How Do You Write an Employee Survey?
Depending on the type of survey you want to create—and what you want to use it for—you might pose any number of questions to your employees. The best employee surveys are well-focused, and they ask a limited number of questions. This is especially important to consider when surveying non-desk workers. If you ask too many questions, and take up too much of their time, they probably won’t complete the survey. Or, if they do, they may not give it much actual thought.
What Are 10 Good Survey Questions to Ask?
To get you started, here are 10 great employee survey questions to consider asking, separated into groups of five by survey purpose:
5 Good Employee Satisfaction Questions
The best employee satisfaction survey questions are usually closed-ended questions. They start with statements, which employees can respond to as true/false, agree/disagree, or according to a numerical ranking (where 1= strongly disagree, 5= strongly agree). Possible prompts for employee response include:
- My feedback is valued by company leaders.
- My manager(s) seems invested in my success.
- My work responsibilities allow me to do what I’m best at.
- I see plenty of opportunities to grow and advance within the company.
- I understand exactly what is expected of me, and what “good work” looks like.
5 Good Employee Engagement Questions
Compared with employee satisfaction, employee engagement is more focused on how committed an employee is to the company and its mission. Again, these questions should primarily be closed-ended, though there is certainly room to include some open-ended prompts if there are specific things you’d like to ask about.
Some sample employee engagement questions include prompts such as:
- My accomplishments are regularly noticed and appreciated.
- I understand—and feel inspired by—the company’s mission, vision, and values.
- I find my work to be appropriately challenging, yet engaging.
- My manager understands how I work best, as well as what my strengths and challenges are.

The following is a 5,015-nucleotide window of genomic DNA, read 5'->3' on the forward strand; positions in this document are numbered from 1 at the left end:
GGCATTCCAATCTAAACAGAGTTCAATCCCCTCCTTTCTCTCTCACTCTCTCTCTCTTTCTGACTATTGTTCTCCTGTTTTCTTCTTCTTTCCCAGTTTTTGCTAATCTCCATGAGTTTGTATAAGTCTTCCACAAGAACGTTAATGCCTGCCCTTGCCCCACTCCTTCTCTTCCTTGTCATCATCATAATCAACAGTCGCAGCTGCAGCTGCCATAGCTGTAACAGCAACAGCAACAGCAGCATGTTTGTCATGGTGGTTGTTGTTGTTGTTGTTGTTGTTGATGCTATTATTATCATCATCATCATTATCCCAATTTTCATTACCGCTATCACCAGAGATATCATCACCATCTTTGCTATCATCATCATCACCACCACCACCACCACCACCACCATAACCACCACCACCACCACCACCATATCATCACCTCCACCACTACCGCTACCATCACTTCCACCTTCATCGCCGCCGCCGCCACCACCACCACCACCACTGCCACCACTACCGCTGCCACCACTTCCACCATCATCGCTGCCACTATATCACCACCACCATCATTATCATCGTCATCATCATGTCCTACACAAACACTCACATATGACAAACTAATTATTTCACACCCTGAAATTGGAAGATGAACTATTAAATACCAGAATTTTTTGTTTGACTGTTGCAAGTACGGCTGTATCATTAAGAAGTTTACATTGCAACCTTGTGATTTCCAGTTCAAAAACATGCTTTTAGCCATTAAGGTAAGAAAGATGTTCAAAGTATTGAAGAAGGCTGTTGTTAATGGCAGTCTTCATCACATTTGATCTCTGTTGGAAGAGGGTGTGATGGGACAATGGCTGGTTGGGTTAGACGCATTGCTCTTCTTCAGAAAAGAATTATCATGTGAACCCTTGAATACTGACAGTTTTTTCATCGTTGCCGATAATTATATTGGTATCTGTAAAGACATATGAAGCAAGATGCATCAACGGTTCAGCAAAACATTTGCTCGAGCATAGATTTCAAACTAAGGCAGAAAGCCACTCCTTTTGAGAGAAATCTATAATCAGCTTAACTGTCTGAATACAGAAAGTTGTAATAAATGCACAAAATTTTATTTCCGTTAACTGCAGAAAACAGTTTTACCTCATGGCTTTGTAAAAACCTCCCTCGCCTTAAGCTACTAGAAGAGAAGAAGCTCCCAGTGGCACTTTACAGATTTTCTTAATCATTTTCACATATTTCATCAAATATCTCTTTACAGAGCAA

- I would recommend my friends or family to work for (or do business with) this company.
It’s important to note that the lists above are just examples, not necessarily the end-all, be-all of employee survey questions. Workhuman has put together an extensive list of sample questions for effective employee surveys. In addition to questions related to employee satisfaction and engagement, this resource includes a total of over 100 survey question examples that also relate to things like workplace culture, environment, management, and more.
What Is the Best Way to Distribute Employee Surveys?
Once you’ve created a great survey, how that survey is distributed matters—especially in industries with a large number of non-desk employees (like manufacturing, construction, or transportation and warehousing). While email is often the go-to mechanism for sending out surveys, non-desk employees don’t often have a company email address. If they do, they’re not checking it often because they’re too busy doing their jobs, and may not have data plans or internet access!
Increasing survey participation means making your survey accessible and easy to complete. Yourco’s two-way employee texting platform was created with these best practices in mind—no email, no problem! With Yourco, it’s easy to select recipients and conduct brief surveys through text message. Employees can receive the survey questions and respond when it’s convenient and safe for them to do so. Yourco makes it easy to view employee responses as they come in, so you can stay on top of things—and ensure that you’re creating a workplace culture and environment where all employees can feel as important and essential as they are.
Yourco: Employee Surveys (and More!)
Yourco’s platform was developed to meet the needs of companies who find it challenging to survey their employees. That’s just one aspect of the platform, though. Yourco is also great for sending things like onboarding resources, company announcements, and employee alerts.